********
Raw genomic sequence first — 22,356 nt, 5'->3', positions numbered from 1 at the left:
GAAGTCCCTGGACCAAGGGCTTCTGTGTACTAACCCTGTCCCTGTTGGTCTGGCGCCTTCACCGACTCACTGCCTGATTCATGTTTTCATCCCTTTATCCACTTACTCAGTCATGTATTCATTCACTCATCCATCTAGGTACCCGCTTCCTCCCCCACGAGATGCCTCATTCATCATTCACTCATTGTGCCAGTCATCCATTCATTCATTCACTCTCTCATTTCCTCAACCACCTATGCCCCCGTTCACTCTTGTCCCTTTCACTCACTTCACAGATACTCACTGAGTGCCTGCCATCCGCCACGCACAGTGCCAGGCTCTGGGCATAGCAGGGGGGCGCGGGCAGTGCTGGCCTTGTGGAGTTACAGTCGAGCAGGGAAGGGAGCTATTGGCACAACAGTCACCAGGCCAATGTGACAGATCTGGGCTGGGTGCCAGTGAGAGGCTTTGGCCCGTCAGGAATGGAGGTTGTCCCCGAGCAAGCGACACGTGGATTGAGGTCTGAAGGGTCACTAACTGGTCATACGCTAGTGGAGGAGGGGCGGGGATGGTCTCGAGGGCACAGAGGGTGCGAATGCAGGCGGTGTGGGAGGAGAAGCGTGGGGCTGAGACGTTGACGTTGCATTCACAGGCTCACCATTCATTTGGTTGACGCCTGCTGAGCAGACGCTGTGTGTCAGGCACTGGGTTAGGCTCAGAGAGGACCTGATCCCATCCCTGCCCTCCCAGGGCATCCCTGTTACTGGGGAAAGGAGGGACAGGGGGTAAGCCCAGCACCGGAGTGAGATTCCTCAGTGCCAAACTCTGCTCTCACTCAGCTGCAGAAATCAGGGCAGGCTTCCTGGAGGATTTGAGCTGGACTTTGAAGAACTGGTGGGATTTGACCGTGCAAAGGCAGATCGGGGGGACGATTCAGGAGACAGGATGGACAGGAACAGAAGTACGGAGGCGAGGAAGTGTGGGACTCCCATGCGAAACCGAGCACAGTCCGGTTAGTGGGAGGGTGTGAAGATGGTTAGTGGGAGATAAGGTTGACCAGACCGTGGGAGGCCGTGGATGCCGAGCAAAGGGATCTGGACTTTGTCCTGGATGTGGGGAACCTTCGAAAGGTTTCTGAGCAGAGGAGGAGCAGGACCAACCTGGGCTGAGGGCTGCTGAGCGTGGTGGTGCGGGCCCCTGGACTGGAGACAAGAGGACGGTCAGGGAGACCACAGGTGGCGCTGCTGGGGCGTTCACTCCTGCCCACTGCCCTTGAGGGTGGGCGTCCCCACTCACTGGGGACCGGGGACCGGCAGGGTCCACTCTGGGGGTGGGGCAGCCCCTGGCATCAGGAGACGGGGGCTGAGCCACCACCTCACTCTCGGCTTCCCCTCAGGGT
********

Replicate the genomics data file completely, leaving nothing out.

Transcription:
Raw genomic sequence first — 22,356 nt, 5'->3', positions numbered from 1 at the left:
GAAGTCCCTGGACCAAGGGCTTCTGTGTACTAACCCTGTCCCTGTTGGTCTGGCGCCTTCACCGACTCACTGCCTGATTCATGTTTTCATCCCTTTATCCACTTACTCAGTCATGTATTCATTCACTCATCCATCTAGGTACCCGCTTCCTCCCCCACGAGATGCCTCATTCATCATTCACTCATTGTGCCAGTCATCCATTCATTCATTCACTCTCTCATTTCCTCAACCACCTATGCCCCCGTTCACTCTTGTCCCTTTCACTCACTTCACAGATACTCACTGAGTGCCTGCCATCCGCCACGCACAGTGCCAGGCTCTGGGCATAGCAGGGGGGCGCGGGCAGTGCTGGCCTTGTGGAGTTACAGTCGAGCAGGGAAGGGAGCTATTGGCACAACAGTCACCAGGCCAATGTGACAGATCTGGGCTGGGTGCCAGTGAGAGGCTTTGGCCCGTCAGGAATGGAGGTTGTCCCCGAGCAAGCGACACGTGGATTGAGGTCTGAAGGGTCACTAACTGGTCATACGCTAGTGGAGGAGGGGCGGGGATGGTCTCGAGGGCACAGAGGGTGCGAATGCAGGCGGTGTGGGAGGAGAAGCGTGGGGCTGAGACGTTGACGTTGCATTCACAGGCTCACCATTCATTTGGTTGACGCCTGCTGAGCAGACGCTGTGTGTCAGGCACTGGGTTAGGCTCAGAGAGGACCTGATCCCATCCCTGCCCTCCCAGGGCATCCCTGTTACTGGGGAAAGGAGGGACAGGGGGTAAGCCCAGCACCGGAGTGAGATTCCTCAGTGCCAAACTCTGCTCTCACTCAGCTGCAGAAATCAGGGCAGGCTTCCTGGAGGATTTGAGCTGGACTTTGAAGAACTGGTGGGATTTGACCGTGCAAAGGCAGATCGGGGGGACGATTCAGGAGACAGGATGGACAGGAACAGAAGTACGGAGGCGAGGAAGTGTGGGACTCCCATGCGAAACCGAGCACAGTCCGGTTAGTGGGAGGGTGTGAAGATGGTTAGTGGGAGATAAGGTTGACCAGACCGTGGGAGGCCGTGGATGCCGAGCAAAGGGATCTGGACTTTGTCCTGGATGTGGGGAACCTTCGAAAGGTTTCTGAGCAGAGGAGGAGCAGGACCAACCTGGGCTGAGGGCTGCTGAGCGTGGTGGTGCGGGCCCCTGGACTGGAGACAAGAGGACGGTCAGGGAGACCACAGGTGGCGCTGCTGGGGCGTTCACTCCTGCCCACTGCCCTTGAGGGTGGGCGTCCCCACTCACTGGGGACCGGGGACCGGCAGGGTCCACTCTGGGGGTGGGGCAGCCCCTGGCATCAGGAGACGGGGGCTGAGCCACCACCTCACTCTCGGCTTCCCCTCAGGGT